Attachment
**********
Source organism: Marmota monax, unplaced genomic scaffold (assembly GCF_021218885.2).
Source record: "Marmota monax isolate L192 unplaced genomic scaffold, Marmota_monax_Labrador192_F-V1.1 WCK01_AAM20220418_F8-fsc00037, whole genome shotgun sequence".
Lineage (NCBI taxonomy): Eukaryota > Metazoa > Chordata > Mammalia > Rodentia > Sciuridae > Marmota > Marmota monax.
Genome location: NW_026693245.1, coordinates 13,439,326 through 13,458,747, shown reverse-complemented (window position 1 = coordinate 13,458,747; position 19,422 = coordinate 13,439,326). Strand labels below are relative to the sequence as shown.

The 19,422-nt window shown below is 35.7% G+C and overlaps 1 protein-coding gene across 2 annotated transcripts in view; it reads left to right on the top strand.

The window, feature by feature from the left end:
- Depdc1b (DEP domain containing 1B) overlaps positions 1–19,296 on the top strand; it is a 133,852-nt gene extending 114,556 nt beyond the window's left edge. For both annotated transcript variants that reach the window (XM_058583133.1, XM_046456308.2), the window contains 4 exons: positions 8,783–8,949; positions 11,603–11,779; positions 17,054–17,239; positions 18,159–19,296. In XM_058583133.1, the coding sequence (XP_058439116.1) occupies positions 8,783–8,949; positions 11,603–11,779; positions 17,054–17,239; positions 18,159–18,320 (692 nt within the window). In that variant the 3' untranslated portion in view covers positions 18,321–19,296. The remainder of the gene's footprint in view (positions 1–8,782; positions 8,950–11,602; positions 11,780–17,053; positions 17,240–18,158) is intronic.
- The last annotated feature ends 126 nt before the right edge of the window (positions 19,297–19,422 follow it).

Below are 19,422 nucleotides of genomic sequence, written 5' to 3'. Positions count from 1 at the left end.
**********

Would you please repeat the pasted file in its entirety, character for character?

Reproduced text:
Source organism: Marmota monax, unplaced genomic scaffold (assembly GCF_021218885.2).
Source record: "Marmota monax isolate L192 unplaced genomic scaffold, Marmota_monax_Labrador192_F-V1.1 WCK01_AAM20220418_F8-fsc00037, whole genome shotgun sequence".
Lineage (NCBI taxonomy): Eukaryota > Metazoa > Chordata > Mammalia > Rodentia > Sciuridae > Marmota > Marmota monax.
Genome location: NW_026693245.1, coordinates 13,439,326 through 13,458,747, shown reverse-complemented (window position 1 = coordinate 13,458,747; position 19,422 = coordinate 13,439,326). Strand labels below are relative to the sequence as shown.

The 19,422-nt window shown below is 35.7% G+C and overlaps 1 protein-coding gene across 2 annotated transcripts in view; it reads left to right on the top strand.

The window, feature by feature from the left end:
- Depdc1b (DEP domain containing 1B) overlaps positions 1–19,296 on the top strand; it is a 133,852-nt gene extending 114,556 nt beyond the window's left edge. For both annotated transcript variants that reach the window (XM_058583133.1, XM_046456308.2), the window contains 4 exons: positions 8,783–8,949; positions 11,603–11,779; positions 17,054–17,239; positions 18,159–19,296. In XM_058583133.1, the coding sequence (XP_058439116.1) occupies positions 8,783–8,949; positions 11,603–11,779; positions 17,054–17,239; positions 18,159–18,320 (692 nt within the window). In that variant the 3' untranslated portion in view covers positions 18,321–19,296. The remainder of the gene's footprint in view (positions 1–8,782; positions 8,950–11,602; positions 11,780–17,053; positions 17,240–18,158) is intronic.
- The last annotated feature ends 126 nt before the right edge of the window (positions 19,297–19,422 follow it).

Below are 19,422 nucleotides of genomic sequence, written 5' to 3'. Positions count from 1 at the left end.